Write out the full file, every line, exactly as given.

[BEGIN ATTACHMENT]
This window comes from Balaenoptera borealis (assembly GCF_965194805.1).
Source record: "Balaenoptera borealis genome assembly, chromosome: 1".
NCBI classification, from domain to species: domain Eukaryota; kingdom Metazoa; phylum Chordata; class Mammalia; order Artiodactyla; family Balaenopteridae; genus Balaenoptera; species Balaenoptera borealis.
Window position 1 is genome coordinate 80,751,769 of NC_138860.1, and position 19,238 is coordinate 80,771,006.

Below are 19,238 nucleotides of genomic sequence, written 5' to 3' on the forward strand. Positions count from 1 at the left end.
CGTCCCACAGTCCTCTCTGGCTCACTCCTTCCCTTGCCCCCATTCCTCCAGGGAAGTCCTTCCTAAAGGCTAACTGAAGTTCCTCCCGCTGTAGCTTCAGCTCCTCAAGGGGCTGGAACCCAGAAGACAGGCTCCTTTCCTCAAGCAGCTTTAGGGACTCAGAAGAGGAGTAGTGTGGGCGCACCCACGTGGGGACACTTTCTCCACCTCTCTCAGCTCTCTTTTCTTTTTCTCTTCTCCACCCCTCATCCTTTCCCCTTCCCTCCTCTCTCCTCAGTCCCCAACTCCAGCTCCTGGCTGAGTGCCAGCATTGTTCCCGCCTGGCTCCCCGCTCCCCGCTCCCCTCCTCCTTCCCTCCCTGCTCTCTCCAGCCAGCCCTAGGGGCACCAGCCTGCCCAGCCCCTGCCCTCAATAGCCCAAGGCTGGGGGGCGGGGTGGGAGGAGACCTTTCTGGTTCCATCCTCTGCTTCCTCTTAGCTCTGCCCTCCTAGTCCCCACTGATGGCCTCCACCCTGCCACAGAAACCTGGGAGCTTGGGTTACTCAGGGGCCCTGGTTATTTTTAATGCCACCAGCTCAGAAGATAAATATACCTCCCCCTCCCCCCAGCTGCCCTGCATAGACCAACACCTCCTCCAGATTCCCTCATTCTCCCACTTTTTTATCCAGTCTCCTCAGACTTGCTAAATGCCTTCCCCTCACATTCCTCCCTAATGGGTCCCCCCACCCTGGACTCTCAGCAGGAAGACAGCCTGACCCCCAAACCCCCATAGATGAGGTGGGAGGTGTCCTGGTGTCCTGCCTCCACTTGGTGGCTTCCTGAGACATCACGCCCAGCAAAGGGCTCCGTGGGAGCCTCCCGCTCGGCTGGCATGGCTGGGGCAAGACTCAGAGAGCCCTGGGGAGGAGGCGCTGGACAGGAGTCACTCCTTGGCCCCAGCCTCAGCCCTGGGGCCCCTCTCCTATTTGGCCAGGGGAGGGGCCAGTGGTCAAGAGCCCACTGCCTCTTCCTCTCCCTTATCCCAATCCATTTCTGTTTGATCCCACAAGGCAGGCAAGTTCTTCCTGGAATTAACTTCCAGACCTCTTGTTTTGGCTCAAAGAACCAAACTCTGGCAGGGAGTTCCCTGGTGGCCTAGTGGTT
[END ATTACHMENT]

This window comes from Balaenoptera borealis (assembly GCF_965194805.1).
Source record: "Balaenoptera borealis genome assembly, chromosome: 1".
NCBI classification, from domain to species: domain Eukaryota; kingdom Metazoa; phylum Chordata; class Mammalia; order Artiodactyla; family Balaenopteridae; genus Balaenoptera; species Balaenoptera borealis.
Window position 1 is genome coordinate 80,751,769 of NC_138860.1, and position 19,238 is coordinate 80,771,006.

Below are 19,238 nucleotides of genomic sequence, written 5' to 3' on the forward strand. Positions count from 1 at the left end.
CGTCCCACAGTCCTCTCTGGCTCACTCCTTCCCTTGCCCCCATTCCTCCAGGGAAGTCCTTCCTAAAGGCTAACTGAAGTTCCTCCCGCTGTAGCTTCAGCTCCTCAAGGGGCTGGAACCCAGAAGACAGGCTCCTTTCCTCAAGCAGCTTTAGGGACTCAGAAGAGGAGTAGTGTGGGCGCACCCACGTGGGGACACTTTCTCCACCTCTCTCAGCTCTCTTTTCTTTTTCTCTTCTCCACCCCTCATCCTTTCCCCTTCCCTCCTCTCTCCTCAGTCCCCAACTCCAGCTCCTGGCTGAGTGCCAGCATTGTTCCCGCCTGGCTCCCCGCTCCCCGCTCCCCTCCTCCTTCCCTCCCTGCTCTCTCCAGCCAGCCCTAGGGGCACCAGCCTGCCCAGCCCCTGCCCTCAATAGCCCAAGGCTGGGGGGCGGGGTGGGAGGAGACCTTTCTGGTTCCATCCTCTGCTTCCTCTTAGCTCTGCCCTCCTAGTCCCCACTGATGGCCTCCACCCTGCCACAGAAACCTGGGAGCTTGGGTTACTCAGGGGCCCTGGTTATTTTTAATGCCACCAGCTCAGAAGATAAATATACCTCCCCCTCCCCCCAGCTGCCCTGCATAGACCAACACCTCCTCCAGATTCCCTCATTCTCCCACTTTTTTATCCAGTCTCCTCAGACTTGCTAAATGCCTTCCCCTCACATTCCTCCCTAATGGGTCCCCCCACCCTGGACTCTCAGCAGGAAGACAGCCTGACCCCCAAACCCCCATAGATGAGGTGGGAGGTGTCCTGGTGTCCTGCCTCCACTTGGTGGCTTCCTGAGACATCACGCCCAGCAAAGGGCTCCGTGGGAGCCTCCCGCTCGGCTGGCATGGCTGGGGCAAGACTCAGAGAGCCCTGGGGAGGAGGCGCTGGACAGGAGTCACTCCTTGGCCCCAGCCTCAGCCCTGGGGCCCCTCTCCTATTTGGCCAGGGGAGGGGCCAGTGGTCAAGAGCCCACTGCCTCTTCCTCTCCCTTATCCCAATCCATTTCTGTTTGATCCCACAAGGCAGGCAAGTTCTTCCTGGAATTAACTTCCAGACCTCTTGTTTTGGCTCAAAGAACCAAACTCTGGCAGGGAGTTCCCTGGTGGCCTAGTGGTT